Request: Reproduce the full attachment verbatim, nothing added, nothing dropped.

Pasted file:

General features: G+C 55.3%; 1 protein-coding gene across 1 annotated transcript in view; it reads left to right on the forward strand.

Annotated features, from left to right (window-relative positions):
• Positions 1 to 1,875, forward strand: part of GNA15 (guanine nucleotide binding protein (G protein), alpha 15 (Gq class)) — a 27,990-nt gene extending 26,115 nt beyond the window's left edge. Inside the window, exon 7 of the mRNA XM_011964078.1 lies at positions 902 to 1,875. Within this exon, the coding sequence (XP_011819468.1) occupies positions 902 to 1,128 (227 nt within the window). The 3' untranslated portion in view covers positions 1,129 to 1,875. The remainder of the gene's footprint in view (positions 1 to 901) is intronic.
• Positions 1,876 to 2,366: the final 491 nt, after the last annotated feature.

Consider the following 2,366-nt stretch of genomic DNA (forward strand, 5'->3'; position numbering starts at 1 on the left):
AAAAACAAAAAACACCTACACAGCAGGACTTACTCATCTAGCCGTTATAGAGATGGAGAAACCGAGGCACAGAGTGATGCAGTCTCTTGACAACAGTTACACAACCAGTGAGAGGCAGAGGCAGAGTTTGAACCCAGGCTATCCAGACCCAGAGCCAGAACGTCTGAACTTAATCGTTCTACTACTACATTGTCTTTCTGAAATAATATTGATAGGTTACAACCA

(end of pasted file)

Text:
General features: G+C 55.3%; 1 protein-coding gene across 1 annotated transcript in view; it reads left to right on the forward strand.

Annotated features, from left to right (window-relative positions):
• Positions 1 to 1,875, forward strand: part of GNA15 (guanine nucleotide binding protein (G protein), alpha 15 (Gq class)) — a 27,990-nt gene extending 26,115 nt beyond the window's left edge. Inside the window, exon 7 of the mRNA XM_011964078.1 lies at positions 902 to 1,875. Within this exon, the coding sequence (XP_011819468.1) occupies positions 902 to 1,128 (227 nt within the window). The 3' untranslated portion in view covers positions 1,129 to 1,875. The remainder of the gene's footprint in view (positions 1 to 901) is intronic.
• Positions 1,876 to 2,366: the final 491 nt, after the last annotated feature.

Consider the following 2,366-nt stretch of genomic DNA (forward strand, 5'->3'; position numbering starts at 1 on the left):
AAAAACAAAAAACACCTACACAGCAGGACTTACTCATCTAGCCGTTATAGAGATGGAGAAACCGAGGCACAGAGTGATGCAGTCTCTTGACAACAGTTACACAACCAGTGAGAGGCAGAGGCAGAGTTTGAACCCAGGCTATCCAGACCCAGAGCCAGAACGTCTGAACTTAATCGTTCTACTACTACATTGTCTTTCTGAAATAATATTGATAGGTTACAACCA